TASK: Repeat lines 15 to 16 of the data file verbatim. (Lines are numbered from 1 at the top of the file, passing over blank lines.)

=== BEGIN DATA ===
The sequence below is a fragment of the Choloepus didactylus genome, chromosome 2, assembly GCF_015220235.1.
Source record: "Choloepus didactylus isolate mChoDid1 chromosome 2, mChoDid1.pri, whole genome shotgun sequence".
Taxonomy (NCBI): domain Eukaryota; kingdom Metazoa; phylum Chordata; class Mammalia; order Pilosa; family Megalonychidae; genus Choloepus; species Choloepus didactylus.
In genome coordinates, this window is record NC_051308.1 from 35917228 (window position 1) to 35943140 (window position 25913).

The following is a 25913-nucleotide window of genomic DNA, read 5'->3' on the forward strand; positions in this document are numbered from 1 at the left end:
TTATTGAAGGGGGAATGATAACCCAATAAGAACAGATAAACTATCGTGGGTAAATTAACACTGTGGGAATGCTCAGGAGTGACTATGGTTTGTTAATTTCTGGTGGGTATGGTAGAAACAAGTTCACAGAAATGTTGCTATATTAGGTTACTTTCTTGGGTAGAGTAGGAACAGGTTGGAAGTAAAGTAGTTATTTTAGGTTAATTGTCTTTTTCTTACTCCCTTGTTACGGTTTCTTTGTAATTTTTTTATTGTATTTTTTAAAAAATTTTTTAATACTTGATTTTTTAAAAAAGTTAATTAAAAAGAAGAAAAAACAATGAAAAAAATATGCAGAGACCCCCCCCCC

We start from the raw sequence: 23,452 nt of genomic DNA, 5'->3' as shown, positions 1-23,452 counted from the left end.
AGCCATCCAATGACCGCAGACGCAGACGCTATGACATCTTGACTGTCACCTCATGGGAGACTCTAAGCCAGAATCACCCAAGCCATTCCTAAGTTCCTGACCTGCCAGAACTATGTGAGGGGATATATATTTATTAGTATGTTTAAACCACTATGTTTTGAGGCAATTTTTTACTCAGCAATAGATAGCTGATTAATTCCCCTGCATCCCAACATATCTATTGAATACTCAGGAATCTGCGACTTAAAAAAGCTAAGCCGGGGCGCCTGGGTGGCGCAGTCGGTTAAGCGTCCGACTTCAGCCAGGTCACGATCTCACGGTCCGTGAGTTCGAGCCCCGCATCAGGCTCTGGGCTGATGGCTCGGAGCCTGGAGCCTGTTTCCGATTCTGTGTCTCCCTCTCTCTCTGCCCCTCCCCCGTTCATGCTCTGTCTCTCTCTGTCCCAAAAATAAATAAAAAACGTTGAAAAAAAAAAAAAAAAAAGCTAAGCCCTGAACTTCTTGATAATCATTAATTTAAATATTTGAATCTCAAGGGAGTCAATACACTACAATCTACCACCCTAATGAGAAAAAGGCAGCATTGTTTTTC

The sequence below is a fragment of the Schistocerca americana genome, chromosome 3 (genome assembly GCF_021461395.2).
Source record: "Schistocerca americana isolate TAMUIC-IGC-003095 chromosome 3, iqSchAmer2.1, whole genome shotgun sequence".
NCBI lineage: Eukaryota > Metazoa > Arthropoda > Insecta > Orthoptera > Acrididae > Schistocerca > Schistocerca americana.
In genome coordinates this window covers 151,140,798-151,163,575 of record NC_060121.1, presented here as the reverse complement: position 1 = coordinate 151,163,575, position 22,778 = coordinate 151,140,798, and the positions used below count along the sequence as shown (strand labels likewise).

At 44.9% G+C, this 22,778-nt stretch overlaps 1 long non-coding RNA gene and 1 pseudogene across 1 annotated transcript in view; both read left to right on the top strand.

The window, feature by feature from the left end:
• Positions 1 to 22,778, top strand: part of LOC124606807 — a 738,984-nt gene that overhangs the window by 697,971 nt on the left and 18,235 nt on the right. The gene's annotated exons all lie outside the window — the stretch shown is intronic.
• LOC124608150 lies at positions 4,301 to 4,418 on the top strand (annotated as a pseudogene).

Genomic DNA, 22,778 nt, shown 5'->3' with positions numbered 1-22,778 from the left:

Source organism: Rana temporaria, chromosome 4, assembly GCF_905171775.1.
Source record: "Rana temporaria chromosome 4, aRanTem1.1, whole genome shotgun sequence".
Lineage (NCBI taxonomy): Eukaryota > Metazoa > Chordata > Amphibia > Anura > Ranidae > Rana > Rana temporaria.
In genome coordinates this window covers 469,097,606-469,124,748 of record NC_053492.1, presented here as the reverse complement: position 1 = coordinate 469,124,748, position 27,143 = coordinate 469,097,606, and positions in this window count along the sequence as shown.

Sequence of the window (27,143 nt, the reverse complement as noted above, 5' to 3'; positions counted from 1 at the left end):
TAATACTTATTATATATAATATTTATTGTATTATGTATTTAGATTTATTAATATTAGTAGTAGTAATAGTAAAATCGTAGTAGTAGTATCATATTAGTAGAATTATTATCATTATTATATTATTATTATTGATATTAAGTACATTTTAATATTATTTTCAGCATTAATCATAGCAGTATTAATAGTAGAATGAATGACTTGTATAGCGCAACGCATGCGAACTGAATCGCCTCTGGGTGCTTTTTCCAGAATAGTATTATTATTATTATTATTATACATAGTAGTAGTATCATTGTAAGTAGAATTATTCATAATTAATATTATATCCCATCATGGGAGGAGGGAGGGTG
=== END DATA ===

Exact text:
• Positions 1 to 22,778, top strand: part of LOC124606807 — a 738,984-nt gene that overhangs the window by 697,971 nt on the left and 18,235 nt on the right. The gene's annotated exons all lie outside the window — the stretch shown is intronic.
• LOC124608150 lies at positions 4,301 to 4,418 on the top strand (annotated as a pseudogene).